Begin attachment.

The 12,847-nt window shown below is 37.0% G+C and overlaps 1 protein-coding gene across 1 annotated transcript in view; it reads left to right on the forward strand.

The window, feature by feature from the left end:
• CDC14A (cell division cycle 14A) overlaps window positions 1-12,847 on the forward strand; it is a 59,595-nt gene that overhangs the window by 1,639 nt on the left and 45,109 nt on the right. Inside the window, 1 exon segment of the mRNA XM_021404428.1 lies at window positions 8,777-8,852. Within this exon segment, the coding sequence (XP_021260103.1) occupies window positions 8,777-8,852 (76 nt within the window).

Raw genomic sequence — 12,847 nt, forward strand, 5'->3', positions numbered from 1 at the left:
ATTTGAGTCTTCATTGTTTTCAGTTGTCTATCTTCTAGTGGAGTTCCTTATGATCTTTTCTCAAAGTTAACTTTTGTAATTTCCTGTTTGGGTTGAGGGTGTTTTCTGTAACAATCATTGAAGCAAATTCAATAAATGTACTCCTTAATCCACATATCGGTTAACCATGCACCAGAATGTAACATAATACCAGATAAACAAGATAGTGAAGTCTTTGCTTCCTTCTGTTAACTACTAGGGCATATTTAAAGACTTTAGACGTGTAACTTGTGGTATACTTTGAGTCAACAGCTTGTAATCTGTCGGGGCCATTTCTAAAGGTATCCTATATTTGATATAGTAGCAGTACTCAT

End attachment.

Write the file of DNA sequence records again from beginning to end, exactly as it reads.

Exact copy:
The 12,847-nt window shown below is 37.0% G+C and overlaps 1 protein-coding gene across 1 annotated transcript in view; it reads left to right on the forward strand.

The window, feature by feature from the left end:
• CDC14A (cell division cycle 14A) overlaps window positions 1-12,847 on the forward strand; it is a 59,595-nt gene that overhangs the window by 1,639 nt on the left and 45,109 nt on the right. Inside the window, 1 exon segment of the mRNA XM_021404428.1 lies at window positions 8,777-8,852. Within this exon segment, the coding sequence (XP_021260103.1) occupies window positions 8,777-8,852 (76 nt within the window).

Raw genomic sequence — 12,847 nt, forward strand, 5'->3', positions numbered from 1 at the left:
ATTTGAGTCTTCATTGTTTTCAGTTGTCTATCTTCTAGTGGAGTTCCTTATGATCTTTTCTCAAAGTTAACTTTTGTAATTTCCTGTTTGGGTTGAGGGTGTTTTCTGTAACAATCATTGAAGCAAATTCAATAAATGTACTCCTTAATCCACATATCGGTTAACCATGCACCAGAATGTAACATAATACCAGATAAACAAGATAGTGAAGTCTTTGCTTCCTTCTGTTAACTACTAGGGCATATTTAAAGACTTTAGACGTGTAACTTGTGGTATACTTTGAGTCAACAGCTTGTAATCTGTCGGGGCCATTTCTAAAGGTATCCTATATTTGATATAGTAGCAGTACTCAT